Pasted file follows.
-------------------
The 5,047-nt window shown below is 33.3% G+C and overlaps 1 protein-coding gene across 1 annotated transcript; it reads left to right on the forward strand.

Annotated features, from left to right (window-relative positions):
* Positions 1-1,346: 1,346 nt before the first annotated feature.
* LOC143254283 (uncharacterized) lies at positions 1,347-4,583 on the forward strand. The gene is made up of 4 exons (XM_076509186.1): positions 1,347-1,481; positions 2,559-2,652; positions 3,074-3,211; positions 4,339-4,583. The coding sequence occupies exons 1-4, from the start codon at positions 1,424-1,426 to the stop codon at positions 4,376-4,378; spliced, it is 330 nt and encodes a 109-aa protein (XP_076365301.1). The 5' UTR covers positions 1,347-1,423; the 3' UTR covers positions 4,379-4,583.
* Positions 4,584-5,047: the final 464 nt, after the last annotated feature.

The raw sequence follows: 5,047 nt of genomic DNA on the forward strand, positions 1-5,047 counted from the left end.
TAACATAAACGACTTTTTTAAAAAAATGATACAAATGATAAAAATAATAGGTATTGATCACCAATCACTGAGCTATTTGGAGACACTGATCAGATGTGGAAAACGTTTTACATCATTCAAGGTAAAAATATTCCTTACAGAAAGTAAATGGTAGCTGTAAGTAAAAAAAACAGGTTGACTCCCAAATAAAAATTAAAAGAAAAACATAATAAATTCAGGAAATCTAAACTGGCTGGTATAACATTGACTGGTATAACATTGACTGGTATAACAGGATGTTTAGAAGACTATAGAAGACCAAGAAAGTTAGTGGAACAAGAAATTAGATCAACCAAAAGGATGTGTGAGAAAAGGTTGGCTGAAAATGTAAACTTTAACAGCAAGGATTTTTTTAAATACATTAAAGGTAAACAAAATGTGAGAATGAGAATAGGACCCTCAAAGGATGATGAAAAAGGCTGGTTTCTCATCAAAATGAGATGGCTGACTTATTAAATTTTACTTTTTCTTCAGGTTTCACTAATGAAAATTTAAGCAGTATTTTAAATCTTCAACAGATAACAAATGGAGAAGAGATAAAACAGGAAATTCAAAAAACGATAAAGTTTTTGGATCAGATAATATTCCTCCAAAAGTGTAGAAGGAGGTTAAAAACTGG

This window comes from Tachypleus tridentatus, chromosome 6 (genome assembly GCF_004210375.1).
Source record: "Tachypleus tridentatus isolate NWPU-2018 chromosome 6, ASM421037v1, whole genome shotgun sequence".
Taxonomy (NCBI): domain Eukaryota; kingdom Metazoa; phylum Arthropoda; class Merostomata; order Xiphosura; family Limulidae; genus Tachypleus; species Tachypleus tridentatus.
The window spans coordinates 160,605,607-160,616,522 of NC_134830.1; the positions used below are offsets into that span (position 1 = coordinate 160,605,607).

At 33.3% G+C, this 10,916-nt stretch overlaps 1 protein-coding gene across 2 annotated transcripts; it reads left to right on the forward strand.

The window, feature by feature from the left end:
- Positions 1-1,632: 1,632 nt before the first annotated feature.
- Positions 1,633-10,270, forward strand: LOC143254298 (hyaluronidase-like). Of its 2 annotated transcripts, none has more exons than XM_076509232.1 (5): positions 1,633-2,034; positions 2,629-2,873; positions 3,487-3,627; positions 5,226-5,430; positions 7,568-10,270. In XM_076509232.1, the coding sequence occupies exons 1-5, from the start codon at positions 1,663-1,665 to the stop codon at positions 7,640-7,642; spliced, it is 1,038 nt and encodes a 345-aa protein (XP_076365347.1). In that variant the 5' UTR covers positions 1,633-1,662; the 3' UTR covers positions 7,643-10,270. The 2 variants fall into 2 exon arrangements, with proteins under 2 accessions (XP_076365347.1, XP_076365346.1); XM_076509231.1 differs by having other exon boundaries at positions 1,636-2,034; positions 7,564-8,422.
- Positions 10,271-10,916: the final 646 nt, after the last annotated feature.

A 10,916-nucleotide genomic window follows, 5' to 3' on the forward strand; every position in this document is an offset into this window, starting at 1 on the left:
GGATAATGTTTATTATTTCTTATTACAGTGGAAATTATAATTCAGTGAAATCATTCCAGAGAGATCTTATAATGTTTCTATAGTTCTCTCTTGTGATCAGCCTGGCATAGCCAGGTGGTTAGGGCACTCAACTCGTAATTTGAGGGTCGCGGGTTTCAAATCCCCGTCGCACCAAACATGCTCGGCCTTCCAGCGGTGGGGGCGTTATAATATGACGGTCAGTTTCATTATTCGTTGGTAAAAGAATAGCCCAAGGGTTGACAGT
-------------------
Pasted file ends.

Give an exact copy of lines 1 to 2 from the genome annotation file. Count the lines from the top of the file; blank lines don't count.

The 5,047-nt window shown below is 33.3% G+C and overlaps 1 protein-coding gene across 1 annotated transcript; it reads left to right on the forward strand.

Annotated features, from left to right (window-relative positions):